Amidst Boy Scout bankruptcy, full extent of sex abuse scandal comes to light

95,000 people have filed sex abuse claims, at least a dozen Scout leaders have been sent to prison.
Boy Scouts of America

Since its founding in 1910, the Boy Scouts of America has helped shape the lives of 130 million youth with help from 35 million adult volunteers.  But now in the throes of bankruptcy, the organization's history of sexual abuse allegations is being forced into the public limelight.

More than 95,000 people have filed sexual abuse claims against the Boy Scouts organization, and at least a dozen leaders have been convicted or charged with crimes, according to an expose on Sharyl Attkisson's show, Full Measure After Hours.

Attkisson spoke with a former Boy Scout about the scarring experience he alleged happened to him.

Philip Clark was 12 years old in the 1970s when he joined the Boy Scouts in Bossier City, La.. 

"Yeah, school offered it, friends were in it," Clark said. "My mom was single, three boys and things of that nature. I wanted to kind of be a man and this offered that."

Clark was soon among the boys who were handpicked to report alone to a scout leader's tent on a campout. 

"Well then, you got to take off your shirt so he can put the badge on it. That's how it starts, right?," Clark asked as he described the sexual assault he endured. 

Clark said the episode impacted "everything in my daily life, yeah. From intimacy, from trust, communication … Withdrawn from school, withdrawn from friends. Something was stolen from me."

Attorney Steve Babin represents Clark along with thousands of other alleged victims. 

When asked how these lawsuits came about, Babin responded, "I mean, it was essentially started by the Boy Scouts themselves. There were a number of lawsuits that had been filed across the country. I think the Boy Scouts did some internal audits and investigations, and determined that the amount of liability is tremendous here. So, the option would be to continue to litigate in regular court, or to go into bankruptcy and see if some type of resolution can be gained through reorganization."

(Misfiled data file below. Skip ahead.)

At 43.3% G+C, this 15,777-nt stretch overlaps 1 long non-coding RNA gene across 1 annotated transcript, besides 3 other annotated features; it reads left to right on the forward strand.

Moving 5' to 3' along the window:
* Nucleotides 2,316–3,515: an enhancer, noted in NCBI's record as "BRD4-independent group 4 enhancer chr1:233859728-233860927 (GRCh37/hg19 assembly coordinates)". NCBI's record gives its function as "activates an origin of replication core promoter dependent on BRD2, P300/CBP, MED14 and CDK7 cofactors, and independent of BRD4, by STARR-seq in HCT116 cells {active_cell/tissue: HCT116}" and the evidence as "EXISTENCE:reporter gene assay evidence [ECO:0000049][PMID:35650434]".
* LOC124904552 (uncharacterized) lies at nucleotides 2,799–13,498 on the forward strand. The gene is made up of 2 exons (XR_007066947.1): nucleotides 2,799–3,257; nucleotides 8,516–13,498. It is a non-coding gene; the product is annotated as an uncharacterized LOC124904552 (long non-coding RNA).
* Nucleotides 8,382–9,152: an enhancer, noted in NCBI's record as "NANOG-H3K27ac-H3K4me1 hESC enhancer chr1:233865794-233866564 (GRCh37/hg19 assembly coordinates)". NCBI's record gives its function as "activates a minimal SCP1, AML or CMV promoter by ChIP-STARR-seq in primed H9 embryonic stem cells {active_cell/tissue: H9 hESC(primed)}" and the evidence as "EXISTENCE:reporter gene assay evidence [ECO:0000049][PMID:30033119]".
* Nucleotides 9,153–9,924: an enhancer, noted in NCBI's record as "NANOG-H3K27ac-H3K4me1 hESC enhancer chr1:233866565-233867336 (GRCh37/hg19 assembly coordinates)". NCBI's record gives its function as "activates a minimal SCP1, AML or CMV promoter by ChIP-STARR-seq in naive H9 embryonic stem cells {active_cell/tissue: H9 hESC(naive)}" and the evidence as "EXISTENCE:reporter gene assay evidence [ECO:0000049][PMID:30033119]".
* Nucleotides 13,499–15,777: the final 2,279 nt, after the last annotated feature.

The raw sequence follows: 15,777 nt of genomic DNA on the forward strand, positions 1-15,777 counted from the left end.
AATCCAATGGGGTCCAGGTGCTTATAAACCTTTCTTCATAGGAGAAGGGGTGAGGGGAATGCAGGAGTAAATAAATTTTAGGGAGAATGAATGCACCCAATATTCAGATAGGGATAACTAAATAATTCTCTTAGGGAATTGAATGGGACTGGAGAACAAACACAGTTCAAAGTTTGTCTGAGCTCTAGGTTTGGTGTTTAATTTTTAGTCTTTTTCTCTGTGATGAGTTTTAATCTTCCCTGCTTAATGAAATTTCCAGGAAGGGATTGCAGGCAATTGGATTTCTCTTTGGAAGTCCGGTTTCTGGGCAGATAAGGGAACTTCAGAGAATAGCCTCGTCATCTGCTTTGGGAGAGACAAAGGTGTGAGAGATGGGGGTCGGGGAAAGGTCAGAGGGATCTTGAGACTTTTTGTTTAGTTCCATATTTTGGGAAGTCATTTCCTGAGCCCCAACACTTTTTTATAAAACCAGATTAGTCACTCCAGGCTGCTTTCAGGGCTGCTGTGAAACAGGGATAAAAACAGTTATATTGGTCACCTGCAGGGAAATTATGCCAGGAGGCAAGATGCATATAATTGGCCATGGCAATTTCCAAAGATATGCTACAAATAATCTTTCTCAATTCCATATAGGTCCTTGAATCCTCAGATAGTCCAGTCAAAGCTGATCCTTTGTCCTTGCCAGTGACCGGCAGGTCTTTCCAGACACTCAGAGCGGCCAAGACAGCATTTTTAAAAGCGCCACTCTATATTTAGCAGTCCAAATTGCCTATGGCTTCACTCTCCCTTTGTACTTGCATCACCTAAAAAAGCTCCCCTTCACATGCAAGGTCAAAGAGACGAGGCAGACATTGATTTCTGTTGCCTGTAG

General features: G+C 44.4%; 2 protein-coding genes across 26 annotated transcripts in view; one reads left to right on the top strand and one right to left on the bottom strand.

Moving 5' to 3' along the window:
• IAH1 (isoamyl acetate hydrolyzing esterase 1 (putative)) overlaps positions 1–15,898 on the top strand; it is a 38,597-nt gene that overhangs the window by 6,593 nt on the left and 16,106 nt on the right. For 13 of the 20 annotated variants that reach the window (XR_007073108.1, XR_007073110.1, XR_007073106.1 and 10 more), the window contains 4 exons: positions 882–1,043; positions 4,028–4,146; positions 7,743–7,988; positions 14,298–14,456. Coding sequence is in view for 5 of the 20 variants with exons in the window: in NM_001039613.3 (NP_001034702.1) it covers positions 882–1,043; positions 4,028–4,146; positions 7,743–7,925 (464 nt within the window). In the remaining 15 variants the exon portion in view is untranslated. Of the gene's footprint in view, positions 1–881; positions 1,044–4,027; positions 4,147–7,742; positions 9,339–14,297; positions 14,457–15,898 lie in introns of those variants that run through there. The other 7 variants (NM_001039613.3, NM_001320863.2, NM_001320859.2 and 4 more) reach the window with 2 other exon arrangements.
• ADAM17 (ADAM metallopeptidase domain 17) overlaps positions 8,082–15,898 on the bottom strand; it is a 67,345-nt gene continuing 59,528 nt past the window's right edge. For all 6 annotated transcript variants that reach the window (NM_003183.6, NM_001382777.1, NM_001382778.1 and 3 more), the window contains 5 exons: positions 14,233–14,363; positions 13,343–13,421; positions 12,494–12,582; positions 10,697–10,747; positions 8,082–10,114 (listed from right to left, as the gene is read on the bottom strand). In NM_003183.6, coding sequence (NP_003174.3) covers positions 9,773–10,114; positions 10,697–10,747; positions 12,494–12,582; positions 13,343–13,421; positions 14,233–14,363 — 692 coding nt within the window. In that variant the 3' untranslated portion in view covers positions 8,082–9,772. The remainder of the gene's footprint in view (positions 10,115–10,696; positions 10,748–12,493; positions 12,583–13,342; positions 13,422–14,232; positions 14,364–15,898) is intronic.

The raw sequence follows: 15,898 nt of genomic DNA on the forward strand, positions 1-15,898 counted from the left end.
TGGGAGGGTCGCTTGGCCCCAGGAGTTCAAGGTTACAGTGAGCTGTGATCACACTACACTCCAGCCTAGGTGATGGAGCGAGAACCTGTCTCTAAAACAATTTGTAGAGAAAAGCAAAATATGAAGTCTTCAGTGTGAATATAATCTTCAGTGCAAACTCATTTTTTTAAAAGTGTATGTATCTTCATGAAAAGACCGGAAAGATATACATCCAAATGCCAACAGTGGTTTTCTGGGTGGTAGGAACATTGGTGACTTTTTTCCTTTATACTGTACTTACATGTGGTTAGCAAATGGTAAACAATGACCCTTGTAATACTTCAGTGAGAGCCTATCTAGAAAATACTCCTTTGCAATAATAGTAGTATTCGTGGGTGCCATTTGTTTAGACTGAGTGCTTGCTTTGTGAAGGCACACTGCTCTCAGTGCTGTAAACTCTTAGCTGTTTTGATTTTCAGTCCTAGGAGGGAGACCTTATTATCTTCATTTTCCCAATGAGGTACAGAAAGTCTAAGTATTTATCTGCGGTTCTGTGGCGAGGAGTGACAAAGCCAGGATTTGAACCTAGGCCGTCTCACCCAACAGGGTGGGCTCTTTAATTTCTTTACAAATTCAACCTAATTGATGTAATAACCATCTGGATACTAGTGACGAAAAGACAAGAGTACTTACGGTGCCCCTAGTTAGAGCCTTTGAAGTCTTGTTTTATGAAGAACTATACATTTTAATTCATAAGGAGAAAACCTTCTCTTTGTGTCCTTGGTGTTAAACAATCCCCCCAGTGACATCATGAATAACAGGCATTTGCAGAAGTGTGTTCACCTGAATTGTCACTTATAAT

The Boy Scouts of America declined an interview request, but has said, "Nothing is more important than the safety and protection of children."

Full Measure After Hours also highlighted about a dozen criminal cases involving Scout leaders including: 

  • A leader who gave liquor to boys as young as age 10 and showed them pornography before raping them.
  • A chaplain now serving 40 years for sexually assaulting six boys, one who was developmentally disabled. 
  • A former leader now serving life in prison after molesting boys as young as age eight, and allegedly trying to have some of them killed. 
  • A leader who raped a 12-year-old and sold him for sex with other men, serving prison time for molesting boys. 

The total number of criminal cases remains unknown, Babin said.

"So, I know that there are abusers that have been convicted. I don't know how many. I do know that the Boy Scouts kept files - they called them the 'pervert files' - on hand, that were files of known abusers," he said.

Babin explained that the files "are lists of individuals who have been accused of child abuse, child sex abuse in this case, and what the Boy Scouts did with those lists, which is, essentially, nothing. Oftentimes, they were simply moved to another troop, or quietly moved out of the Boy Scouts."

The Boy Scouts organization has admitted to maintaining extensive confidential files, but said the goal was to keep sexual abusers out of scouting.